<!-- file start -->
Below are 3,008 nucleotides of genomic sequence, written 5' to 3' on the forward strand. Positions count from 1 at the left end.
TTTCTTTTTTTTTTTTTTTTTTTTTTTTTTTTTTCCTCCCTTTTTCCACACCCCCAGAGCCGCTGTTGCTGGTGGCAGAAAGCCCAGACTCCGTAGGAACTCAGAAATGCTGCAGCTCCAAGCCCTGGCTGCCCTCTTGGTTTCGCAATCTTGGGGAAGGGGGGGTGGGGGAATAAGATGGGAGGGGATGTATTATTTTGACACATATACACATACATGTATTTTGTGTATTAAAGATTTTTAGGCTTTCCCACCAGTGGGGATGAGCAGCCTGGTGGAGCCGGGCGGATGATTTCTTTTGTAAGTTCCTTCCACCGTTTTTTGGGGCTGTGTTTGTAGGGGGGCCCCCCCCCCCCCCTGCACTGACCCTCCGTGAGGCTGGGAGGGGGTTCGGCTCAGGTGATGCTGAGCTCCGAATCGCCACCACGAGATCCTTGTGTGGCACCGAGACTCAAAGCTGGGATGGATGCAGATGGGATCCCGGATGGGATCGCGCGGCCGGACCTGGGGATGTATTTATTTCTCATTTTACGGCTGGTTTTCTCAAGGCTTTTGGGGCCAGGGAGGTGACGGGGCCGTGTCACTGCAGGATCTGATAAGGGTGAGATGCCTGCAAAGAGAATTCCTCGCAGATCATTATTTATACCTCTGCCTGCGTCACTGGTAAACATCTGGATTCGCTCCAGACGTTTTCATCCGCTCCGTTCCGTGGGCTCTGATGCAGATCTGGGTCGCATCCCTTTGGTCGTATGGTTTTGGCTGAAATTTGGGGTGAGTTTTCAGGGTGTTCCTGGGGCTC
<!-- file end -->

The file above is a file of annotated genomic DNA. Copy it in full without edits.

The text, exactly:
Below are 3,008 nucleotides of genomic sequence, written 5' to 3' on the forward strand. Positions count from 1 at the left end.
TTTCTTTTTTTTTTTTTTTTTTTTTTTTTTTTTTCCTCCCTTTTTCCACACCCCCAGAGCCGCTGTTGCTGGTGGCAGAAAGCCCAGACTCCGTAGGAACTCAGAAATGCTGCAGCTCCAAGCCCTGGCTGCCCTCTTGGTTTCGCAATCTTGGGGAAGGGGGGGTGGGGGAATAAGATGGGAGGGGATGTATTATTTTGACACATATACACATACATGTATTTTGTGTATTAAAGATTTTTAGGCTTTCCCACCAGTGGGGATGAGCAGCCTGGTGGAGCCGGGCGGATGATTTCTTTTGTAAGTTCCTTCCACCGTTTTTTGGGGCTGTGTTTGTAGGGGGGCCCCCCCCCCCCCCTGCACTGACCCTCCGTGAGGCTGGGAGGGGGTTCGGCTCAGGTGATGCTGAGCTCCGAATCGCCACCACGAGATCCTTGTGTGGCACCGAGACTCAAAGCTGGGATGGATGCAGATGGGATCCCGGATGGGATCGCGCGGCCGGACCTGGGGATGTATTTATTTCTCATTTTACGGCTGGTTTTCTCAAGGCTTTTGGGGCCAGGGAGGTGACGGGGCCGTGTCACTGCAGGATCTGATAAGGGTGAGATGCCTGCAAAGAGAATTCCTCGCAGATCATTATTTATACCTCTGCCTGCGTCACTGGTAAACATCTGGATTCGCTCCAGACGTTTTCATCCGCTCCGTTCCGTGGGCTCTGATGCAGATCTGGGTCGCATCCCTTTGGTCGTATGGTTTTGGCTGAAATTTGGGGTGAGTTTTCAGGGTGTTCCTGGGGCTC